About 100 hogs were destroyed recently at a Callaway County farm, suspected of contracting a disease known as pseudorabies.
The disease was most likely contracted from feral hogs, according to a statement emailed by Sarah Alsager, public information officer with the Missouri Department of Agriculture. It is a disease of the central nervous system that causes convulsions and intense itching, and is usually fatal.
Alsager stated department officials discovered a positive result for pseudorabies when testing feral hogs in the area in which the farm is located.
"As part of the department's disease surveillance for pseudorabies and brucellosis, feral swine are routinely tested. When MDA is informed of positive results, we conduct an investigation to identify any at-risk swine within a one- to two-mile radius of the captured feral swine," she said in the email. "At-risk swine herds are tested and appropriate actions are taken, which may include re-testing a herd (if there are not any indications of disease) or depopulating a herd (if re-testing is not an option or animals are exhibiting clinical signs of disease)."
She did not state exactly where the farm is located or who owned the pigs.
"The department was notified of a positive result and identified an at-risk swine herd within the area of the feral swine that was captured," she said in the email statement. "A group from the herd was tested and determined to be serologically positive for pseudorabies. Due to the nature and exposure of the operation, a decision was made to respond proactively and depopulate the herd."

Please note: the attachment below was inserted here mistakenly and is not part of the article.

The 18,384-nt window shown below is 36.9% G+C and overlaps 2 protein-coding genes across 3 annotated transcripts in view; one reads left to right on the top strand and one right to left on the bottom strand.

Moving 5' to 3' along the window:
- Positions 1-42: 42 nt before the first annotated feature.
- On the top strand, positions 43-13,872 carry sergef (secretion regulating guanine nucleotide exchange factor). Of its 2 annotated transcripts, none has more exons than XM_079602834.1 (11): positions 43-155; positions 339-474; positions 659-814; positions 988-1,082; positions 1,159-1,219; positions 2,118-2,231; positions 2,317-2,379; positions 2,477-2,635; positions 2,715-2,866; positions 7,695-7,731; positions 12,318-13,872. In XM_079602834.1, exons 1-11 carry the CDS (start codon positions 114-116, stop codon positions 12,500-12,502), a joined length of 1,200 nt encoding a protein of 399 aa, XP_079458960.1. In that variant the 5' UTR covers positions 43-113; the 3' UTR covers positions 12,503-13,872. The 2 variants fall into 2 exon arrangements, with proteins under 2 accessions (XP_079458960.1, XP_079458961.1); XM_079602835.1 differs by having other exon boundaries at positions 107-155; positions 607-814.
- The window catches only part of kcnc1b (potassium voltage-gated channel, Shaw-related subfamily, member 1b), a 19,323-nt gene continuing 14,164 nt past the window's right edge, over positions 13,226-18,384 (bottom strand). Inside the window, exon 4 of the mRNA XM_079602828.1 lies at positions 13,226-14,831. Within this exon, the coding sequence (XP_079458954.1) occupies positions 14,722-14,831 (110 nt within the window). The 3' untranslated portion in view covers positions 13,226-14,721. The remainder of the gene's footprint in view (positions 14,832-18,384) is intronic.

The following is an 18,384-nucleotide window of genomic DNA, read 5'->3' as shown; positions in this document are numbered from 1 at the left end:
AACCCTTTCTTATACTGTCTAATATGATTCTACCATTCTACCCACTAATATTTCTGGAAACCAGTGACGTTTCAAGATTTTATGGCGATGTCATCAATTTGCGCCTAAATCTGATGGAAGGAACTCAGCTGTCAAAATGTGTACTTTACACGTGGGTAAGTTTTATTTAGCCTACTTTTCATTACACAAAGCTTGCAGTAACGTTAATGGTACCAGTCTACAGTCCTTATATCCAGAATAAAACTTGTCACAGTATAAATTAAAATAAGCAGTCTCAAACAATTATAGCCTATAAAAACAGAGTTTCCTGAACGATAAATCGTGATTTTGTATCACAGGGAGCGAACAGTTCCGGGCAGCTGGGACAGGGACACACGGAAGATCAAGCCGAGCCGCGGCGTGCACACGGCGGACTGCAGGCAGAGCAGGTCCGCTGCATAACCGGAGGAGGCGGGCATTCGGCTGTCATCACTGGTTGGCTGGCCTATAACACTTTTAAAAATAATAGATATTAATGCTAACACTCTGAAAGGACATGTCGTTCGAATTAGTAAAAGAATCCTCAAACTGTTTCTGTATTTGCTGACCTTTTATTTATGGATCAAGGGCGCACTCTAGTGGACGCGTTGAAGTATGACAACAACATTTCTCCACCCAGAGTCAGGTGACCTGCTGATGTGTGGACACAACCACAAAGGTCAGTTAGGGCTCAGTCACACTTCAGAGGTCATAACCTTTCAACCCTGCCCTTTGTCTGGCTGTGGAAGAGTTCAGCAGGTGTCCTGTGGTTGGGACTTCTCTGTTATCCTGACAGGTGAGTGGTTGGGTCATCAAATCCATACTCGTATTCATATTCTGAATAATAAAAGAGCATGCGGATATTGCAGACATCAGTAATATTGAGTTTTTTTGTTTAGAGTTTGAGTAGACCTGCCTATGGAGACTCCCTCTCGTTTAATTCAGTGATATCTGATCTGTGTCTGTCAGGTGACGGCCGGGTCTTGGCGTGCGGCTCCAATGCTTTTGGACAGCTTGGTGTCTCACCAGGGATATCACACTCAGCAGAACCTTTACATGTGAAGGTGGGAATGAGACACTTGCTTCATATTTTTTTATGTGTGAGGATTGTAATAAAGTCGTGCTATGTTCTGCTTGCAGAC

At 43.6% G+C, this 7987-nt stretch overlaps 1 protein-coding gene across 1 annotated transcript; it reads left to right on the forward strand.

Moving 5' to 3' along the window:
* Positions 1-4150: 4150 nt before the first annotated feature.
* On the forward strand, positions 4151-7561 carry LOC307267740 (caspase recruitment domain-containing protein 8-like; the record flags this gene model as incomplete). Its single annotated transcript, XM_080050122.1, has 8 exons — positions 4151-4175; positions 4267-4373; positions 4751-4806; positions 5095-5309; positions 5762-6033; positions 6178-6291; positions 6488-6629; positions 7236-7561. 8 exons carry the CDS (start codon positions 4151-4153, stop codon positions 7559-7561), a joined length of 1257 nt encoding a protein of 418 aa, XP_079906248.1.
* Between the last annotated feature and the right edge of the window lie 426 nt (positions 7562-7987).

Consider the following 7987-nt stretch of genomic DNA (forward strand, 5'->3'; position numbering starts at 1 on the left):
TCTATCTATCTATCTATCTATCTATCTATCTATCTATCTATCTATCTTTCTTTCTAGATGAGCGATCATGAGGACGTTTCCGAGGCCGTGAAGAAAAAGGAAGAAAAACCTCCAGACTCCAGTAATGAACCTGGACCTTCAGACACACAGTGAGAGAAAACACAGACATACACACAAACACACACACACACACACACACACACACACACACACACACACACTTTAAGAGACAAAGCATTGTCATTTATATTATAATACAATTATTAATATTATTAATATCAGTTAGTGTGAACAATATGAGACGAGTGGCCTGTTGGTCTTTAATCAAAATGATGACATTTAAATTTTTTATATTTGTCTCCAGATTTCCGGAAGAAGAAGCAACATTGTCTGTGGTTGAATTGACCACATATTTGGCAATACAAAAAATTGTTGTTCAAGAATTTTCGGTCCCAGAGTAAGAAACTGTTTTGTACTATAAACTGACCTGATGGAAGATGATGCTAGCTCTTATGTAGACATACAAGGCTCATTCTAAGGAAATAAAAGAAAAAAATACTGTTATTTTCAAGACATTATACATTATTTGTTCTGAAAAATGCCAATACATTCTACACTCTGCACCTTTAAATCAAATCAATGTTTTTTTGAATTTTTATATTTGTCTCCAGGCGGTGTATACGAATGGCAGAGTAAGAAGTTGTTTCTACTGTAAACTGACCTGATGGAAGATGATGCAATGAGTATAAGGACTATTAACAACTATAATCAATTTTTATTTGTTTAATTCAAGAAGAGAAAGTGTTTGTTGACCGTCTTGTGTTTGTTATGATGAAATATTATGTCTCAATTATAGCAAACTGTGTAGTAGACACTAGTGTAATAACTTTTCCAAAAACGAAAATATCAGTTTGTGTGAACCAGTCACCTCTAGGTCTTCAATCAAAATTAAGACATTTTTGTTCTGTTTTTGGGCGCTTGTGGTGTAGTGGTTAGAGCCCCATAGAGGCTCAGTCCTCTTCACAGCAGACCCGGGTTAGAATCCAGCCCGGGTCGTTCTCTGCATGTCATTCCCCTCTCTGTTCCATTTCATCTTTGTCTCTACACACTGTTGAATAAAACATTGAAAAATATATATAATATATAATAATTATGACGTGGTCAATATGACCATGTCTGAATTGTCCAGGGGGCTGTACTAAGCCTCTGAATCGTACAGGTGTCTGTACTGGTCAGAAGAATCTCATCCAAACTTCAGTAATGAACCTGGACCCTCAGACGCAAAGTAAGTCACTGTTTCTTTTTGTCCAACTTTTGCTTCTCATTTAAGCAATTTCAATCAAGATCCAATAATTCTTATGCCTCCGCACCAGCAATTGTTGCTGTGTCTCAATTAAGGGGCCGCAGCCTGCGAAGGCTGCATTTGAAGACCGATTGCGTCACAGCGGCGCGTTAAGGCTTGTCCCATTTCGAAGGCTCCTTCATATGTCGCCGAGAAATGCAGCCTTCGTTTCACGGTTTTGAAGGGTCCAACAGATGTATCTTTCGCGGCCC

She also said a producer receives payment based on the current market price if his herd is depopulated.
Anyone seeing feral hogs on public or private property may report them to the Missouri Department of Conservation by calling 573-522-4115, ext. 3296 or online at http://on.mo.gov/1VUbzY5.
Feral hogs also may be reported to the Missouri Department of Agriculture State Veterinarian's office at 573-751-3377.
Adult feral hogs average about 110 to 130 pounds, but they can weigh up to 400 pounds. They stand about 3 feet tall and can grow up to 5 feet in length. Their color varies from solid black, brown, white or red to spotted or belted blends. Their tracks are similar to deer tracks but with more rounded toes.
Females gestate about 115 days and average two litters per year, six per litter, at any time of the year. Their population can double every four months. they can lived court to five years on average and up to eight years with no natural predators in Missouri.
Females and their young travel in family groups called sounders, while the males, or boars, are generally solitary. Feral hogs are omnivorous, meaning they will eat almost anything from grain to carrion.